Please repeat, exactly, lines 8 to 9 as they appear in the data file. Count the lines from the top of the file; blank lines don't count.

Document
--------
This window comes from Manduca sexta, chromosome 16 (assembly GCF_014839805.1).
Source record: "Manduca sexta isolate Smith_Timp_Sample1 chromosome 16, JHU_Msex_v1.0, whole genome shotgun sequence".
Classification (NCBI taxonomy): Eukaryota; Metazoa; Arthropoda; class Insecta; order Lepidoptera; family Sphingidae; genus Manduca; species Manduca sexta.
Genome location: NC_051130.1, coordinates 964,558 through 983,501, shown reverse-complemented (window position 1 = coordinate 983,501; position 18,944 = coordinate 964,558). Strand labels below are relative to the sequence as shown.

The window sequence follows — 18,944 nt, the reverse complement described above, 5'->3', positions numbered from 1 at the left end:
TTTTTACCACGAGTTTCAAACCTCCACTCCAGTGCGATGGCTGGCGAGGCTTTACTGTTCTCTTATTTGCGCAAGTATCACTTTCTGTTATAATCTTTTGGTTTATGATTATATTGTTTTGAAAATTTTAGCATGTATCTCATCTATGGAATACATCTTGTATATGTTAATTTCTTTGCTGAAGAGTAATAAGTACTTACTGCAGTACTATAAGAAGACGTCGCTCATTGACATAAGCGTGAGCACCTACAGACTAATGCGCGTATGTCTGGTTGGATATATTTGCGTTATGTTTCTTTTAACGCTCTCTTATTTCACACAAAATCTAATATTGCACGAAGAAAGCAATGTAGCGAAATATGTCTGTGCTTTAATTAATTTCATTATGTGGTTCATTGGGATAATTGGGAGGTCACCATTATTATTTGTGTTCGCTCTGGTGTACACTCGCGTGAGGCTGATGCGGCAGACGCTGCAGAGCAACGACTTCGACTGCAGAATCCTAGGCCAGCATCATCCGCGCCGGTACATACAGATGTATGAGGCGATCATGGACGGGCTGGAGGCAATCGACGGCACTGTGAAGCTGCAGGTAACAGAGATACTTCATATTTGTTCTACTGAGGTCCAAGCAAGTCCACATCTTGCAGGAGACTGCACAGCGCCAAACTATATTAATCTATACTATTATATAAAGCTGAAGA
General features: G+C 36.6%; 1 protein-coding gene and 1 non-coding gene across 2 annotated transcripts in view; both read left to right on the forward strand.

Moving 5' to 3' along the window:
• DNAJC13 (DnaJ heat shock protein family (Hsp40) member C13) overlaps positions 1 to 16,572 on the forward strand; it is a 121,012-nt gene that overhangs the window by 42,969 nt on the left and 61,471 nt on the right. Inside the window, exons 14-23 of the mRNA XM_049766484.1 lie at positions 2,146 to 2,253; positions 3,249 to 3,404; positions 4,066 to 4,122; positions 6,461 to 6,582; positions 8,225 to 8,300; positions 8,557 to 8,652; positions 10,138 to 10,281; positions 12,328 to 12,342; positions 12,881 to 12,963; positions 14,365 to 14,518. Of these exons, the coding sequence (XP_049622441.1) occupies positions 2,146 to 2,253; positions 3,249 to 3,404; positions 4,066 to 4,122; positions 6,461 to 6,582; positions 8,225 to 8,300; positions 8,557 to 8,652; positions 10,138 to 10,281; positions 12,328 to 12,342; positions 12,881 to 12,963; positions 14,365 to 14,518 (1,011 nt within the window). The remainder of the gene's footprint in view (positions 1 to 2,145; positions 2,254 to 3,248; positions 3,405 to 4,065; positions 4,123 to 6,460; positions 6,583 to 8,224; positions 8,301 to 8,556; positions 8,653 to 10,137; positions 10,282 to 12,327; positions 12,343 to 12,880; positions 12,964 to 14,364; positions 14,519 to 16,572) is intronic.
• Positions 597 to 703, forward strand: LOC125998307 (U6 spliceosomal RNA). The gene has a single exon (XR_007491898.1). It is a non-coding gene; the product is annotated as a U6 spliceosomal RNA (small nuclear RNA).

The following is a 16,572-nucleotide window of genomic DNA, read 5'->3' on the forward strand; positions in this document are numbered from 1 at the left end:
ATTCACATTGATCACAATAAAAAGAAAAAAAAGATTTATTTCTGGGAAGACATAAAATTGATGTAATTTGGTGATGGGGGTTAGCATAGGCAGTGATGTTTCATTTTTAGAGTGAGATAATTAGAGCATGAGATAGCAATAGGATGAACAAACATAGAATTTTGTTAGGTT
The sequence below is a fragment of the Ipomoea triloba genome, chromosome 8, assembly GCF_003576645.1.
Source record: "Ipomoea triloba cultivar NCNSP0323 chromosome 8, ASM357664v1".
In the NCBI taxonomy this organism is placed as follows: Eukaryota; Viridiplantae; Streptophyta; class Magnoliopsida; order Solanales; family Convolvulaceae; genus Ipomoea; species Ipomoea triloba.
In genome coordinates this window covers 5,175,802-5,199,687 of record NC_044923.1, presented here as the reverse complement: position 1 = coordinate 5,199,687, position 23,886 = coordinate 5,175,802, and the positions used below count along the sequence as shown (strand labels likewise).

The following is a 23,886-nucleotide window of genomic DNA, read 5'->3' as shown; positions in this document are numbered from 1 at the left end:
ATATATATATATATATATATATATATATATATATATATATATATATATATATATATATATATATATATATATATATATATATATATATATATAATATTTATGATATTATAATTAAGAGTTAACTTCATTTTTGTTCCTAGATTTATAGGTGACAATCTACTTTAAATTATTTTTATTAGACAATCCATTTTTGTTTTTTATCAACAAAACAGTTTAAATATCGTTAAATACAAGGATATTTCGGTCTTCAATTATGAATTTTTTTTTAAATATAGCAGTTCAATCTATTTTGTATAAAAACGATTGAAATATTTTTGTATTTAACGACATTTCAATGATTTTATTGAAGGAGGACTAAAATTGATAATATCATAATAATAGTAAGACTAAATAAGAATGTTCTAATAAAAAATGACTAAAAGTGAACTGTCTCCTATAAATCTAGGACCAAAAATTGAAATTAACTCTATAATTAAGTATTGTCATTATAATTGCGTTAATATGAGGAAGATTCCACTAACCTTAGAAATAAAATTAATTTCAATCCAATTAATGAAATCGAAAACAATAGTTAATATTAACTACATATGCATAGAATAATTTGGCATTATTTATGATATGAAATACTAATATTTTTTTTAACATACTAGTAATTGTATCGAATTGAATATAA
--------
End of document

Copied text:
Moving 5' to 3' along the window:
• DNAJC13 (DnaJ heat shock protein family (Hsp40) member C13) overlaps positions 1 to 16,572 on the forward strand; it is a 121,012-nt gene that overhangs the window by 42,969 nt on the left and 61,471 nt on the right. Inside the window, exons 14-23 of the mRNA XM_049766484.1 lie at positions 2,146 to 2,253; positions 3,249 to 3,404; positions 4,066 to 4,122; positions 6,461 to 6,582; positions 8,225 to 8,300; positions 8,557 to 8,652; positions 10,138 to 10,281; positions 12,328 to 12,342; positions 12,881 to 12,963; positions 14,365 to 14,518. Of these exons, the coding sequence (XP_049622441.1) occupies positions 2,146 to 2,253; positions 3,249 to 3,404; positions 4,066 to 4,122; positions 6,461 to 6,582; positions 8,225 to 8,300; positions 8,557 to 8,652; positions 10,138 to 10,281; positions 12,328 to 12,342; positions 12,881 to 12,963; positions 14,365 to 14,518 (1,011 nt within the window). The remainder of the gene's footprint in view (positions 1 to 2,145; positions 2,254 to 3,248; positions 3,405 to 4,065; positions 4,123 to 6,460; positions 6,583 to 8,224; positions 8,301 to 8,556; positions 8,653 to 10,137; positions 10,282 to 12,327; positions 12,343 to 12,880; positions 12,964 to 14,364; positions 14,519 to 16,572) is intronic.